Policing bill ‘will put young people at risk’, hundreds of experts warn

Policing bill ‘will put young people at risk’, hundreds of experts warn
Social workers and doctors fear they will be made to inform on vulnerable children

“Oppressive” elements of the new policing bill must be dropped so doctors and social workers are not forced to inform on vulnerable young people, more than 600 experts have warned in a letter to Priti Patel.

Ministers want to create a rule obliging public agencies such as schools and GP surgeries to disclose information about service users to reduce serious violence, using the Police, Crime, Sentencing and Courts Bill, which is to be debated in the House of Lords this week.

As part of plans to overhaul the justice system and cut offending, they also intend to create serious violence reduction orders to make it easier for police to carry out checks on people who have been previously convicted of carrying knives.

However, some 665 GPs, nurses, teachers, and social and youth workers have now written to Ms Patel, warning her scheme will only result in more harm.

They wrote: “We believe that this bill will hinder our ability as frontline workers to effectively support the people with whom we work by eroding relationships of trust and duties of confidentiality. Most importantly, it will expand the criminalisation, surveillance, and punishment of already-over-policed communities.”

The group fears the legislation will make them complicit in surveillance and force them to hand over personal data even if it conflicts with their professional duties. They argue this will prevent young people, particularly those who are not white, from accessing vital services.

They also say the serious violence reduction orders will give police an “individualised, suspicionless” stop and search power with minimal safeguards, with people likely to face “intrusive monitoring”.

Existing stop and search powers, which the government expanded this year by relaxing rules on searching people without suspicion, are already used disproportionately to frisk people who are not white, with black people nine times more likely to be stopped by police officers than white people. HM Inspectorate of Constabulary found in February that forces were unable to explain the disparity.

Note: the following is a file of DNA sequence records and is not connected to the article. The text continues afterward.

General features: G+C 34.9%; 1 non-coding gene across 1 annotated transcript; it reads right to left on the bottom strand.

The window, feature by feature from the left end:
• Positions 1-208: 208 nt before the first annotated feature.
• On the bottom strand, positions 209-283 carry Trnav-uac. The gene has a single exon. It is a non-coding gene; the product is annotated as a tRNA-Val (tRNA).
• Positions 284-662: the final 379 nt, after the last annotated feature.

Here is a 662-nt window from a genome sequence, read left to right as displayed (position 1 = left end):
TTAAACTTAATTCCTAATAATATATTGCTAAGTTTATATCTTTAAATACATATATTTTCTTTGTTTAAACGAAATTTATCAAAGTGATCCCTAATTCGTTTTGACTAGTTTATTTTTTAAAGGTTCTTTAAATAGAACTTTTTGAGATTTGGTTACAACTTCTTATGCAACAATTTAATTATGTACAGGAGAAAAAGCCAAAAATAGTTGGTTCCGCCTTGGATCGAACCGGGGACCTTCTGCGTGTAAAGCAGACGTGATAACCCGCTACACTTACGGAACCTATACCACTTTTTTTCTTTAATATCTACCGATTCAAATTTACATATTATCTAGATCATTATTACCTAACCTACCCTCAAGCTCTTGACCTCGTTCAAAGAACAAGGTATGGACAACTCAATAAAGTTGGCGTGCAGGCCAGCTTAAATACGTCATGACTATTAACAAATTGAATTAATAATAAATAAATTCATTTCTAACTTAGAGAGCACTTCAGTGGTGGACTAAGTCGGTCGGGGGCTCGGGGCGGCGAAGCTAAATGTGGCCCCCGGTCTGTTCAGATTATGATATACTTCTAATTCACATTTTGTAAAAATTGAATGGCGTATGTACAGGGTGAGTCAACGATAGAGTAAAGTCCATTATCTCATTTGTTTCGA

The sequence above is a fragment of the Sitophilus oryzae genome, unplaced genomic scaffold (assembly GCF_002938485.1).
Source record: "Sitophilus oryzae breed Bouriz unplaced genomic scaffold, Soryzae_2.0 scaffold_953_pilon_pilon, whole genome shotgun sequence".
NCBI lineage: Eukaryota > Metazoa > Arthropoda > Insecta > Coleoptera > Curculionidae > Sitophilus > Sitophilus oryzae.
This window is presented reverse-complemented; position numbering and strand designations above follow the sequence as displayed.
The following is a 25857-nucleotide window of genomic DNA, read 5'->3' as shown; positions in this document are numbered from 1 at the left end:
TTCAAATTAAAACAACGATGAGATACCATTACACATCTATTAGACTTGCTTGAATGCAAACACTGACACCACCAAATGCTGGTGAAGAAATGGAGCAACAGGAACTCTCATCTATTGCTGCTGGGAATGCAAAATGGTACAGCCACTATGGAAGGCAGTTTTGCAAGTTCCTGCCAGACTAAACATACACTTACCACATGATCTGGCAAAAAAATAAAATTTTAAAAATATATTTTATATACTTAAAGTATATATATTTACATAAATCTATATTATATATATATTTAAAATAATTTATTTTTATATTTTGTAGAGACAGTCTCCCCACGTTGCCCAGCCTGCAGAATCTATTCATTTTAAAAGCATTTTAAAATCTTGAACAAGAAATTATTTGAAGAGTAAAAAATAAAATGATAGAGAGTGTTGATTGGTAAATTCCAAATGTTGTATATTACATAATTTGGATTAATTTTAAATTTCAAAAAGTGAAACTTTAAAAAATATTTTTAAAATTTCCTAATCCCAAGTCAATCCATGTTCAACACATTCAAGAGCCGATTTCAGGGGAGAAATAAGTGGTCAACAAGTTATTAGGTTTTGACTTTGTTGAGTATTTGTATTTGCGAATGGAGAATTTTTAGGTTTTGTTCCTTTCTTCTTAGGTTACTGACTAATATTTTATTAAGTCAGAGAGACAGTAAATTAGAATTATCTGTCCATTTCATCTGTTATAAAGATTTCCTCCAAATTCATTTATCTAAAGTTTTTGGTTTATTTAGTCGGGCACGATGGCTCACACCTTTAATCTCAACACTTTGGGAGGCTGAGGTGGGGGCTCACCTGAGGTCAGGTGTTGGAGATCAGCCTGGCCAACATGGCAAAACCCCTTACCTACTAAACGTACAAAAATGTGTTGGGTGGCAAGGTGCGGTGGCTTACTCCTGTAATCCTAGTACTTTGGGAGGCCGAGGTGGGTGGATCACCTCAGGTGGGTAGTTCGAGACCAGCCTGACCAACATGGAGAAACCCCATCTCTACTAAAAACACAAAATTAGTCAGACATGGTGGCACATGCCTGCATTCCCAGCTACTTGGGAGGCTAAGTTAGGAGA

Jun Pang, a policy officer at Liberty, said peers must reject the policing bill and urged ministers to change course. She said: “The new police powers it creates will lead to harassment and oppressive monitoring of young people, working class people and people of colour, especially black people, in particular, and expand existing measures that will funnel more people into the criminal punishment system.”

And Gavin Moorghen, of the British Association of Social Workers, said: “The duty of confidentiality is crucial to our ability to protect people’s dignity and privacy, foster relationships of trust, and deliver high quality care.

“The policing bill may soon force us to betray the hard-earned trust and relationships we have built with young people, as well as our professional duties, by requiring us to be complicit in their criminalisation, surveillance and punishment. The only effective approach to serious violence is to focus on the root causes such as poverty, racism, and other forms of structural injustice.”

The Independent has contacted the Home Office for comment.

Monday’s letter was not the first volley of criticism aimed at the policing bill. In March some 700 leading legal academics told Boris Johnson his planned restrictions on the right to protest were “draconian” and should be scrapped because they represented “an alarming extension of state control over legal assembly”. The new powers had not been requested by police, The Independent reported at the time.

MPs waved through the legislation in July.

Additional reporting by Press Association

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